October 16, 2009
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Woodstock: Forty years later

by Zachary Chay-Dolan, staff writer

Just a little more than 40 years ago, the plugs were pulled out of the amps, the stage was being pulled down, the garbage was being picked up, all right by a tiny little town in the Catskills. The clean up had taken over $150,000, and all the producers owed over $1 million. The traffic was blocked off for miles around, with 500,000 people trying to find their cars. The Woodstock festival marked the end of the 60’s and the culmination of the most influential counterculture movement in the history of the U.S., the hippies. Forty years ago, Woodstock happened.

Planing for Woodstock began in early 1969 when John Roberts, Joel Rosenman, Michael Lang, and Artie Kornfeld sat together in a flat in New York. They discussed the possibility of a small music festival near the town of Woodstock, famous for being Bob Dylan’s adopted hometown. They began to search for an area to hold the festival but public opposition was difficult to overcome. They eventually settled on a large dairy farm near Bethel, New York, run by Max Yasgur, a conservative Republican in favor of the Vietnam War.

The producers began to put on a search for bands, which became much easier after Creedence Clearwater Revival agreed to play at the event. Eventually the producers would sign on such big names as Jimi Hendrix, Santana, Janis Joplin, The Who, Jefferson Airplane, and The Band. The work soon began on forming a stage on the 15 acres of land they had received in Bethel.

Stage work happened at the absolute last minute, as the switch to the new farm venue had been decided only weeks before the actual festival. The producers were given a choice during the last few days prior, build a fence and expand security or finish the stage on time. The decision was soon taken out of their hands however, when the Up Against the Wall tore down the fence surrounding the festival and thousands of fans soon crowded in. Over 500,000 people were estimated to have attended, and traffic was blocked up for more than 10 miles all along New York Route 17B.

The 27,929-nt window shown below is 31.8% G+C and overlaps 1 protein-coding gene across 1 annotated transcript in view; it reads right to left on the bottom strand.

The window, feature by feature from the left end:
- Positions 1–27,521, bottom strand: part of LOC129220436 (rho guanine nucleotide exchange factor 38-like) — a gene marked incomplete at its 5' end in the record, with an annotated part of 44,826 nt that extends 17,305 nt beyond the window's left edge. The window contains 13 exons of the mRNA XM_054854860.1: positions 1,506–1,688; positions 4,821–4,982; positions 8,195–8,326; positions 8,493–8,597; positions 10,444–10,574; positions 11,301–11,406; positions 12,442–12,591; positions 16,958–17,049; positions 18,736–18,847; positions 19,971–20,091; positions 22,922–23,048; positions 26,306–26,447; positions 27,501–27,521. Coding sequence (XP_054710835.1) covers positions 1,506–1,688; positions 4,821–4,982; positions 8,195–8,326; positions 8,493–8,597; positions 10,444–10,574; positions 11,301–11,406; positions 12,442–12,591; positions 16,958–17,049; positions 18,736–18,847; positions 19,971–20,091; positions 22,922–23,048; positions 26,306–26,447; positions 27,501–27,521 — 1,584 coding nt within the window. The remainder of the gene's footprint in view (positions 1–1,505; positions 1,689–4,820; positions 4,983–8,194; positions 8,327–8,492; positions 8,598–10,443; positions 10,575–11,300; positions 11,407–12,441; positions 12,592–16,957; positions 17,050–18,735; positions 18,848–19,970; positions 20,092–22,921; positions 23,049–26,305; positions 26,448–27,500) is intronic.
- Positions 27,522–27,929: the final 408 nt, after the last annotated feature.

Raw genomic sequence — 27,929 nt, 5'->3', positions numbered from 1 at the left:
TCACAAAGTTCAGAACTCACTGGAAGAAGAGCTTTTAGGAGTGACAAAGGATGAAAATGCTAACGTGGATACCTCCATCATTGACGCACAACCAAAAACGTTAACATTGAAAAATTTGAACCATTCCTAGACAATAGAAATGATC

Jimmy Hendrix by Elise Polentes
illustration by Elise Polentes
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The concert finally began at 5:07 p.m. on Friday, August 15, with Richie Havens playing for an almost three hour set while the producers waited for bands to arrive. The traffic jam had caused logistical problems, so the festival producers had to find a fleet of helicopters in order to bring the bands to the festival. The second act, Sweetwater, was brought in by a U.S. army helicopter.

After the first day of folk music, the stage remained filled with bands through the whole night and into the next day. Woodstock’s producers lengthened the time of almost all the sets in order to make sure that the stage always had a performer, as they were afraid that the audience would riot if the stage was empty. Saturday was filled with some of the most popular psychedelic bands of the time, and went deep into the next morning. The Who performed 25 songs, includi ng a complete play of their album, “Tommy.”

The music continued into Sunday and Monday, finishing with Jimi Hendrix’s performance of “Hey Joe.” By the end of Hendrix’s set more than 420,000 people had already left, 2 people had died, and at least 2 babies had been born.
Woodstock had, overall been a staggeringly successful concert, considering that no rioting had occurred, no murders had happened, and there was only one drug overdose. The communal food system that was set up was able to easily expand to accommodate the huge number of new fans. The security force had little problems, besides the widespread drug usage, which they had no chance of stopping. By the end of Woodstock, the entire area smelled of marijuana, and thousands had taken acid over the weekend. Woodstock had established a mini-city where there were essentially no rules.

The real success of Woodstock was that it proved that the hippie movement’s goal was possible, that 500,000 people could get together and listen to music, feed themselves, all while on an exorbitant amount of drugs. It proved that peace and love were concepts that could actually happen. Woodstock changed what was possible and defined the most powerful youth counterculture movement ever.



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